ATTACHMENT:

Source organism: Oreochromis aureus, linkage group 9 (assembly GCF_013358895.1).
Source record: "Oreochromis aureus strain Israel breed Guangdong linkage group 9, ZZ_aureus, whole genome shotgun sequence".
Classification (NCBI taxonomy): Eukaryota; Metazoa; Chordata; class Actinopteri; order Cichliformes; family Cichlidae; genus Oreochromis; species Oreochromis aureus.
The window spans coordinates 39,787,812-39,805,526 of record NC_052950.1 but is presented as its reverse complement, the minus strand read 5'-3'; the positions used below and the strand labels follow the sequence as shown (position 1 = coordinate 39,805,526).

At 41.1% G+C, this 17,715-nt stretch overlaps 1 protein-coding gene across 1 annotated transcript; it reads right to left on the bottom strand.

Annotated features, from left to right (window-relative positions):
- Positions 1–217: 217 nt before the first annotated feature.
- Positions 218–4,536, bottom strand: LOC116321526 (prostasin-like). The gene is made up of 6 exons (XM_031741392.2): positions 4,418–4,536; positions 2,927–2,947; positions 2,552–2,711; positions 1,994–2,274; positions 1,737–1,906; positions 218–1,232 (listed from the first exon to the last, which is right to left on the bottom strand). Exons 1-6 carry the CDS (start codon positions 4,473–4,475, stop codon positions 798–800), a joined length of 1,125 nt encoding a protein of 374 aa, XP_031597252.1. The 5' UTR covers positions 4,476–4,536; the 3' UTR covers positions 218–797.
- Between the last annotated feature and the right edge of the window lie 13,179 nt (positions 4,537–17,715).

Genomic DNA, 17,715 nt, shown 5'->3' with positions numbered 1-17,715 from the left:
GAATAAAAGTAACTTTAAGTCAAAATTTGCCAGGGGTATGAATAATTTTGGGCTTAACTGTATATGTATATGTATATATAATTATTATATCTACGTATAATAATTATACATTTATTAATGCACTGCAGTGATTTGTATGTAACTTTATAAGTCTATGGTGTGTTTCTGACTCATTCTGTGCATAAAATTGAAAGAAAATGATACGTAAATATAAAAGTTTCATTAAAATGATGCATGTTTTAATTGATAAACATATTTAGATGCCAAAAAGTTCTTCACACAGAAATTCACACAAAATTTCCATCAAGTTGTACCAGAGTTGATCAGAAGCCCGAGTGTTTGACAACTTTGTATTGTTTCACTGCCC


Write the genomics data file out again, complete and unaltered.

Source organism: Oreochromis aureus, linkage group 9 (assembly GCF_013358895.1).
Source record: "Oreochromis aureus strain Israel breed Guangdong linkage group 9, ZZ_aureus, whole genome shotgun sequence".
Classification (NCBI taxonomy): Eukaryota; Metazoa; Chordata; class Actinopteri; order Cichliformes; family Cichlidae; genus Oreochromis; species Oreochromis aureus.
The window spans coordinates 39,787,812-39,805,526 of record NC_052950.1 but is presented as its reverse complement, the minus strand read 5'-3'; the positions used below and the strand labels follow the sequence as shown (position 1 = coordinate 39,805,526).

At 41.1% G+C, this 17,715-nt stretch overlaps 1 protein-coding gene across 1 annotated transcript; it reads right to left on the bottom strand.

Annotated features, from left to right (window-relative positions):
- Positions 1–217: 217 nt before the first annotated feature.
- Positions 218–4,536, bottom strand: LOC116321526 (prostasin-like). The gene is made up of 6 exons (XM_031741392.2): positions 4,418–4,536; positions 2,927–2,947; positions 2,552–2,711; positions 1,994–2,274; positions 1,737–1,906; positions 218–1,232 (listed from the first exon to the last, which is right to left on the bottom strand). Exons 1-6 carry the CDS (start codon positions 4,473–4,475, stop codon positions 798–800), a joined length of 1,125 nt encoding a protein of 374 aa, XP_031597252.1. The 5' UTR covers positions 4,476–4,536; the 3' UTR covers positions 218–797.
- Between the last annotated feature and the right edge of the window lie 13,179 nt (positions 4,537–17,715).

Genomic DNA, 17,715 nt, shown 5'->3' with positions numbered 1-17,715 from the left:
GAATAAAAGTAACTTTAAGTCAAAATTTGCCAGGGGTATGAATAATTTTGGGCTTAACTGTATATGTATATGTATATATAATTATTATATCTACGTATAATAATTATACATTTATTAATGCACTGCAGTGATTTGTATGTAACTTTATAAGTCTATGGTGTGTTTCTGACTCATTCTGTGCATAAAATTGAAAGAAAATGATACGTAAATATAAAAGTTTCATTAAAATGATGCATGTTTTAATTGATAAACATATTTAGATGCCAAAAAGTTCTTCACACAGAAATTCACACAAAATTTCCATCAAGTTGTACCAGAGTTGATCAGAAGCCCGAGTGTTTGACAACTTTGTATTGTTTCACTGCCC